The hole saw is one of those products that can either make or break your day, par ticularly when using a masonry variation on materials like tiles, porcelain and stone. An inferior product won’t have the cutting power due to not enough diamond material on the teeth, producing dull and time-consuming cuts.
The Kango range of Diamond Pro hole saws features rapid removal slots, with an abundance of leverage points for fast plug removal, increasing productivity. In fact, in all our testing we didn’t experience a single stuck plug. The plug literally fell out on its own or came out with a single poke.
Even though we tested the hole saws with our 18V AEG hammer drill, you can opt for drill- or grinder-compatible arbors, giving great options in how you use the product.
Other features include the ability for either dry or wet cutting and a thin kerf design, which produces faster cuts and more of them per battery charge.
A high-quality alloy steel backer enhances durability and Kango’s world-leading diamond-retention techniques are said to produce unmatched saw lifespan.
TEST #1: DRY CUTTING TRAVERTINE TILES
Choosing to wet cut will definitely extend the life of a hole saw, but a dry cut will really test cutting quality and performance.
Our first cut was with the biggest of the hole saws: the 64mm.
This big bruiser did an exceptional job at the dry cuts through the 25mm Travertine tiles we sourced for the test. The cuts all looked great. Let’s be clear: I’m not a professional when it comes to cutting stone and tiles, so I was impressed with the results.
Our next dry cut was with the smallestoption, the 29mm hole saw. For this test we dropped down to a 10mm tile and again the results were excellent, with quick, clean and precise cuts.
TEST #2: WET CUTTING PORCELAIN TILES
We selected a mid-range sized hole saw for the harder porcelain tile, a considerably tougher test than the previous Travertine, and added the water and slowed down the cut.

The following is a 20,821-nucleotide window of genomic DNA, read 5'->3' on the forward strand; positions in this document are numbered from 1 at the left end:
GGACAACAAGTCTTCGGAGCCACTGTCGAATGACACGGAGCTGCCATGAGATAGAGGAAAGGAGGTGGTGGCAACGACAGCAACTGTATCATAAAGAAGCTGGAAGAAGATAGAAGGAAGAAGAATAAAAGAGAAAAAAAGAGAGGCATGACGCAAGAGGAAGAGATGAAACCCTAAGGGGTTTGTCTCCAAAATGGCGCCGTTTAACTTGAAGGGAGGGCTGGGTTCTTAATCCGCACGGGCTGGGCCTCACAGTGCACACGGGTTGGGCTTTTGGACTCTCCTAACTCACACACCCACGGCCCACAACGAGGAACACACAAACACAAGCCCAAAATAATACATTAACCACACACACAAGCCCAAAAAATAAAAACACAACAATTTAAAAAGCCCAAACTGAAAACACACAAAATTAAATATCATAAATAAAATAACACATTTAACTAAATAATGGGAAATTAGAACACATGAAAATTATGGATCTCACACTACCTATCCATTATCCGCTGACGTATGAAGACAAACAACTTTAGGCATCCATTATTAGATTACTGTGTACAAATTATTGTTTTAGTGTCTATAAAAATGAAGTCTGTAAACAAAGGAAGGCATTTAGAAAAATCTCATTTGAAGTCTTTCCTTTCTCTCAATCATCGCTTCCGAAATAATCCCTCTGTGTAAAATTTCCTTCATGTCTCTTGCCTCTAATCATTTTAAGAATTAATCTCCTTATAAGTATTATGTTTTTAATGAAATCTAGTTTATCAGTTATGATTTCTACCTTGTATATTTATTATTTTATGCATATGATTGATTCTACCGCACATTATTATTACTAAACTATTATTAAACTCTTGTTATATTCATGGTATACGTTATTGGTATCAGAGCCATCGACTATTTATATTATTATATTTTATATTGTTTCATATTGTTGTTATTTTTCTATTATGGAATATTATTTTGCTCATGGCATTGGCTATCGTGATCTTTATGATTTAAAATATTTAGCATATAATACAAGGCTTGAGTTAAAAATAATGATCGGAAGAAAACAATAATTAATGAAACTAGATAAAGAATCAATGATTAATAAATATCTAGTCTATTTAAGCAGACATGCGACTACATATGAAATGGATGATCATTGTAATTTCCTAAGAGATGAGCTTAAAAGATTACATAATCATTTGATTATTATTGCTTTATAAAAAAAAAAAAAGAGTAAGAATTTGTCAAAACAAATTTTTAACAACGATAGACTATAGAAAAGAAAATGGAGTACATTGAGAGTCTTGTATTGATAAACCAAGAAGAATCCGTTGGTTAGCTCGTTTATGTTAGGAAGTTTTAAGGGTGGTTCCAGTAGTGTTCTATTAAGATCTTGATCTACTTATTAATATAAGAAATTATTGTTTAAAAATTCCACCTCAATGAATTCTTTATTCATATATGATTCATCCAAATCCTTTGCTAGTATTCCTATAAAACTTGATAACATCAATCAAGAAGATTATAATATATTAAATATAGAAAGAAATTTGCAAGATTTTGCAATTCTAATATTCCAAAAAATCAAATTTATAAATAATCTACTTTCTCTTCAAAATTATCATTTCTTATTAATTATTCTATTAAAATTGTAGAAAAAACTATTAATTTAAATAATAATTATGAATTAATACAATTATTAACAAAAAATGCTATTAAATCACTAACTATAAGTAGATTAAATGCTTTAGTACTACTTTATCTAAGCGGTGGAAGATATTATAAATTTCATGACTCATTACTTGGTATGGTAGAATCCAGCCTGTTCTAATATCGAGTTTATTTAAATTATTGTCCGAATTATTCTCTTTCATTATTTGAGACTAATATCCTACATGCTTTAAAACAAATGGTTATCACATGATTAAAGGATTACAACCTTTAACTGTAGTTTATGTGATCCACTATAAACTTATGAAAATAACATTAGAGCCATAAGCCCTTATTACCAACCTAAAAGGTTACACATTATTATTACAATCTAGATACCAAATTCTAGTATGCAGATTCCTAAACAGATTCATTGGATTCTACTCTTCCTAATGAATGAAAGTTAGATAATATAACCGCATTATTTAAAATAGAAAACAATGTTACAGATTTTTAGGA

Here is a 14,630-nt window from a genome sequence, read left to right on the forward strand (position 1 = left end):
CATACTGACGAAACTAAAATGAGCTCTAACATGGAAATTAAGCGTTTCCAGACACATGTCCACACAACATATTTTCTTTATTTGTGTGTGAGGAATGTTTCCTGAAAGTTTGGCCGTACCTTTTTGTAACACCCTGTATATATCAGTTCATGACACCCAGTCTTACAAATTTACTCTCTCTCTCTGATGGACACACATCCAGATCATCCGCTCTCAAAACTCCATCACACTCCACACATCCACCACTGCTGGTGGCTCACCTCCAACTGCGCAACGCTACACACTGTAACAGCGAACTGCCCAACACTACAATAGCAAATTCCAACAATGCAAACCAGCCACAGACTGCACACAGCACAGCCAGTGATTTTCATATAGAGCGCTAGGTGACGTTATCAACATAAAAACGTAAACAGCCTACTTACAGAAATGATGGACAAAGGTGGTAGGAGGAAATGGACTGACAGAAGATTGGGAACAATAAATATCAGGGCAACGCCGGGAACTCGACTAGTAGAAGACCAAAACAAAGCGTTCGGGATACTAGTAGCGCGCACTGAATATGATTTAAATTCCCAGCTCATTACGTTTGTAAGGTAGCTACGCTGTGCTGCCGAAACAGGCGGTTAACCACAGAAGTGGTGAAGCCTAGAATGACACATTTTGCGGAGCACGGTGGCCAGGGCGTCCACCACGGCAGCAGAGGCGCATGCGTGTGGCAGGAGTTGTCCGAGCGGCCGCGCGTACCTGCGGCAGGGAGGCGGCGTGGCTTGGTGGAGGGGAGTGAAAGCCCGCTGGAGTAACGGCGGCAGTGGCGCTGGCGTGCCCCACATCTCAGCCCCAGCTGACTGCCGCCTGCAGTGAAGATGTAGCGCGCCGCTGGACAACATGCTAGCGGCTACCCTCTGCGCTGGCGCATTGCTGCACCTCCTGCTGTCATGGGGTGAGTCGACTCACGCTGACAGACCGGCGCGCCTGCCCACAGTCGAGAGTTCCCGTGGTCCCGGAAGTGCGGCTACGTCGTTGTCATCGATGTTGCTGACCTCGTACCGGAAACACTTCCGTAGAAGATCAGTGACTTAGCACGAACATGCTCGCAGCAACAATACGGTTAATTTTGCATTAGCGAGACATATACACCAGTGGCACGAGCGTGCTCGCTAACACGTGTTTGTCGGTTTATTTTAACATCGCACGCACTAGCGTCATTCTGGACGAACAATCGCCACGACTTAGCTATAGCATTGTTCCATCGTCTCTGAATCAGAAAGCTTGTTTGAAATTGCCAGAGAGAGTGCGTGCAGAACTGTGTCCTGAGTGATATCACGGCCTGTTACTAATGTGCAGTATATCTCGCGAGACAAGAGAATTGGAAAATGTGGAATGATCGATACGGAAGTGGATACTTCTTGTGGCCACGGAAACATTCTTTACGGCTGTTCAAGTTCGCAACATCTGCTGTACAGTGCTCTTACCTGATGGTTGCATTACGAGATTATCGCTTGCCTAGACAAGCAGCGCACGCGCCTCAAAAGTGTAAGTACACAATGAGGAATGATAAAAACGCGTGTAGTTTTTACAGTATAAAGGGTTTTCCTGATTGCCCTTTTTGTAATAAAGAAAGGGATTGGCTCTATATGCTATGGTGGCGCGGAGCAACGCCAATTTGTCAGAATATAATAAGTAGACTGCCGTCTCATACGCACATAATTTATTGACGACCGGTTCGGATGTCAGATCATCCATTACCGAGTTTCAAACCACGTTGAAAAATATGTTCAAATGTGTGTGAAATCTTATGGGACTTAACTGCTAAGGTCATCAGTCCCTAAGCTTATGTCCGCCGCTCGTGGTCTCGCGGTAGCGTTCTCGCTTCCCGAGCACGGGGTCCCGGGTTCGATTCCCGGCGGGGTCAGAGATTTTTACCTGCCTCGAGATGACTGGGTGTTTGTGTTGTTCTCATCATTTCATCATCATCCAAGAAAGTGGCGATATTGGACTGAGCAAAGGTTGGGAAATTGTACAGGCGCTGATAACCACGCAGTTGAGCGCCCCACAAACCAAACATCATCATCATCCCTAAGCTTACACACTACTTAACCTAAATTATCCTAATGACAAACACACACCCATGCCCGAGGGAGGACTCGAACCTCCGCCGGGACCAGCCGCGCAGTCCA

We chose to take our time with this test, and it showed in the stunning results. The water worked to lubricate the cut as well as clean out the dust while keeping the saw teeth cool, and it produced crisp, clean-cut edgesand really showed the potential and ability of this range. It’s great to know that if you need to dry cut you can, but to prolong saw life and reduce the abrasion and friction on the diamond teeth I would say wet cutting is the way to go.
THE GOOD, THE BAD AND THE UGLY
The only ugly on this test was probably my terrible stone-cutting technique.
It’s been a long while since I’ve used a masonry hole saw. If I can get decent results, you tradies who really know what you’re doing and cut stone regularly will appreciate the features Kango has built into the Diamond Pro hole-saw range. The rapid removal slots worked well, and the design meant the plugs seemed to come out on their own. There was no wrestling trying to remove the plugs and the thin kerf didn’t overwork the drill, so there’ll be no burning through batteries while using the hole saws.
The diamond retention on the hole saw was evident on inspection after our testing. You could easily see and feel there was still plentyof bite left on the hole saws to rip through a pile more cuts.
Nice job on the new product range, Kango.